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Title: Quality end of life care for people with dementia : the views and experiences of family carers
Author: Davies, N.
Awarding Body: University College London (University of London)
Current Institution: University College London (University of London)
Date of Award: 2014
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Abstract:
Background: Many have reported the difficulty of defining ‘quality’ with several concepts emerging to characterise quality end of life care. People with dementia have been described as the ‘disadvantaged dying’ with poor end of life care. Towards the end of life people with dementia cannot report on the care they receive. It is therefore important to talk to carers; however, few have explored the views about end of life care from the carers’ perspective. Aim: To explore the features of ‘good’ and ‘bad’ quality end of life care for people with dementia from the perspective of family carers. Method: 1) A systematic review of qualitative studies which explored family carers’ views of quality end of life care for people with dementia. 2) A qualitative study with 46 in-depth interviews with carers analysed using thematic analysis methods. Purposive sampling was used to recruit 1) family carers of someone who had recently received a diagnosis of dementia, 2) family carers currently caring for someone with dementia, and 3) bereaved family carers. Results: Many elements to ‘good’ care were identified including: tailoring care, attention to the individual, respect and dignity. Participants perceived some basic principles such as compassion were lacking, particularly from nurses. The finer details of care such as clothing and appearance were important manifestations of social identity and personhood. Care for the carer was also important, with carers often being left to act as a care manager and navigate the health and social care systems. Conclusion: At end of life not everyone with dementia will require input from specialist palliative care services; there are many basic principles to good quality end of life care. This study suggests that end of life care for someone with dementia may not be that different to dementia care in general.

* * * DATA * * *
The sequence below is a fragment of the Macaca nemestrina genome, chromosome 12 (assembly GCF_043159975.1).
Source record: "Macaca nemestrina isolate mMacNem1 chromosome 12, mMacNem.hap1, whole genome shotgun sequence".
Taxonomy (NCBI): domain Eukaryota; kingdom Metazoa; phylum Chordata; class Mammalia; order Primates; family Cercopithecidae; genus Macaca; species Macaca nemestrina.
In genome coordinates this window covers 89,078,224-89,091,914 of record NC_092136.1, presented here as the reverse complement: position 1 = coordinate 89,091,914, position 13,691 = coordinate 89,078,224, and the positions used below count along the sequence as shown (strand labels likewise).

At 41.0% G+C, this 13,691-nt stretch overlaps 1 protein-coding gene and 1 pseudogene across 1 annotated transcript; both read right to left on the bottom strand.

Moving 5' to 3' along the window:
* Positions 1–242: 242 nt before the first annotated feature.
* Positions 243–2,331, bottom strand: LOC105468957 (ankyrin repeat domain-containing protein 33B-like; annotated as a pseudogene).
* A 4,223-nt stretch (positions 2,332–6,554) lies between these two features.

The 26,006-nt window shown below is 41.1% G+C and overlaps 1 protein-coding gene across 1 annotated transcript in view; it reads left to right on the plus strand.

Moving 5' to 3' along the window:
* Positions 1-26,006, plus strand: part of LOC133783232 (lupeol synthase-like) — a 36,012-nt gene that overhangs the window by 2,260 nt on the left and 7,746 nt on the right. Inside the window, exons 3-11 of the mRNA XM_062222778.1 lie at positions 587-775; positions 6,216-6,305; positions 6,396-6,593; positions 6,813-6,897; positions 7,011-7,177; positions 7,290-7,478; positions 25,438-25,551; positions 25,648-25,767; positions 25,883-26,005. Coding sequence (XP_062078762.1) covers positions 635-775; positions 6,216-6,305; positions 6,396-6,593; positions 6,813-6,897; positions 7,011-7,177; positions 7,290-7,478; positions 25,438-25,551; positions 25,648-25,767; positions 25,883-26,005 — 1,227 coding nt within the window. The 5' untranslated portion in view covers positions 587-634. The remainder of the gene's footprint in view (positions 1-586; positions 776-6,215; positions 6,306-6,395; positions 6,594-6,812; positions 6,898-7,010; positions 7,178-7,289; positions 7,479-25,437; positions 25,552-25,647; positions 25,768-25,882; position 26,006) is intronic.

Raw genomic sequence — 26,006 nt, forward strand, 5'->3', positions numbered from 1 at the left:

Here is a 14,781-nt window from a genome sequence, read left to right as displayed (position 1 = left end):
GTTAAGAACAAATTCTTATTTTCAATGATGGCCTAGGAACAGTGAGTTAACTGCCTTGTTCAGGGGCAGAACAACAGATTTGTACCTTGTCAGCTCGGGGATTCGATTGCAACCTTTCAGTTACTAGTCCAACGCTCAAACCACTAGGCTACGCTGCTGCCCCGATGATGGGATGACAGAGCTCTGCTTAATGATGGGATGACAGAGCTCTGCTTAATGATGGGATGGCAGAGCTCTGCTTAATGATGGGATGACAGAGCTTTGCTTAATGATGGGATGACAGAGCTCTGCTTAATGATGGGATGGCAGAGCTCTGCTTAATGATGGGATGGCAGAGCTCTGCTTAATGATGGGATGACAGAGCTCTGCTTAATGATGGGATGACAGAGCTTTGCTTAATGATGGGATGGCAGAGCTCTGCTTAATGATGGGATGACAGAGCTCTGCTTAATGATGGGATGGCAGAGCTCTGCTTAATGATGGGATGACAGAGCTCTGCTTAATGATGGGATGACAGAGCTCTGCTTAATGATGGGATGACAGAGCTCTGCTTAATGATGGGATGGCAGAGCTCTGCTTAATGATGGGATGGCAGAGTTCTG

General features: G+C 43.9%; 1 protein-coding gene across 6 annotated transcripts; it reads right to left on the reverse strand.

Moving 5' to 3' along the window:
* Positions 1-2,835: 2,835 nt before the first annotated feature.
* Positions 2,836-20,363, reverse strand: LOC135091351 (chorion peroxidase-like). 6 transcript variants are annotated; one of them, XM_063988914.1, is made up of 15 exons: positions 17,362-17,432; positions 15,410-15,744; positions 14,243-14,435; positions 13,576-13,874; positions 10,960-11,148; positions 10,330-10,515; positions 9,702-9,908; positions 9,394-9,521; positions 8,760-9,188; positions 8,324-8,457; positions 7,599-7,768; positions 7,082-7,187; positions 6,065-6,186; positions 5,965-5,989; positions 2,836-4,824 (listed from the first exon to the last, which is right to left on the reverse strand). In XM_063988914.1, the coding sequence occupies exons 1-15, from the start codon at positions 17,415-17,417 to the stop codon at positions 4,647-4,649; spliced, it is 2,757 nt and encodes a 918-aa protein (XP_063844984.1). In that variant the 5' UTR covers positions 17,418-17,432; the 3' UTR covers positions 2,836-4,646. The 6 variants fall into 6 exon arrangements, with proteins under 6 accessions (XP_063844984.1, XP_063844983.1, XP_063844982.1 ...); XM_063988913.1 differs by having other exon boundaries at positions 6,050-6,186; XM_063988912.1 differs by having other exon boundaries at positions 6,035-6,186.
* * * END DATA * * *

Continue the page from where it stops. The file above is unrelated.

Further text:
Supervisor: Not available Sponsor: Not available
Qualification Name: Thesis (Ph.D.) Qualification Level: Doctoral
EThOS ID: uk.bl.ethos.634713  DOI: Not available
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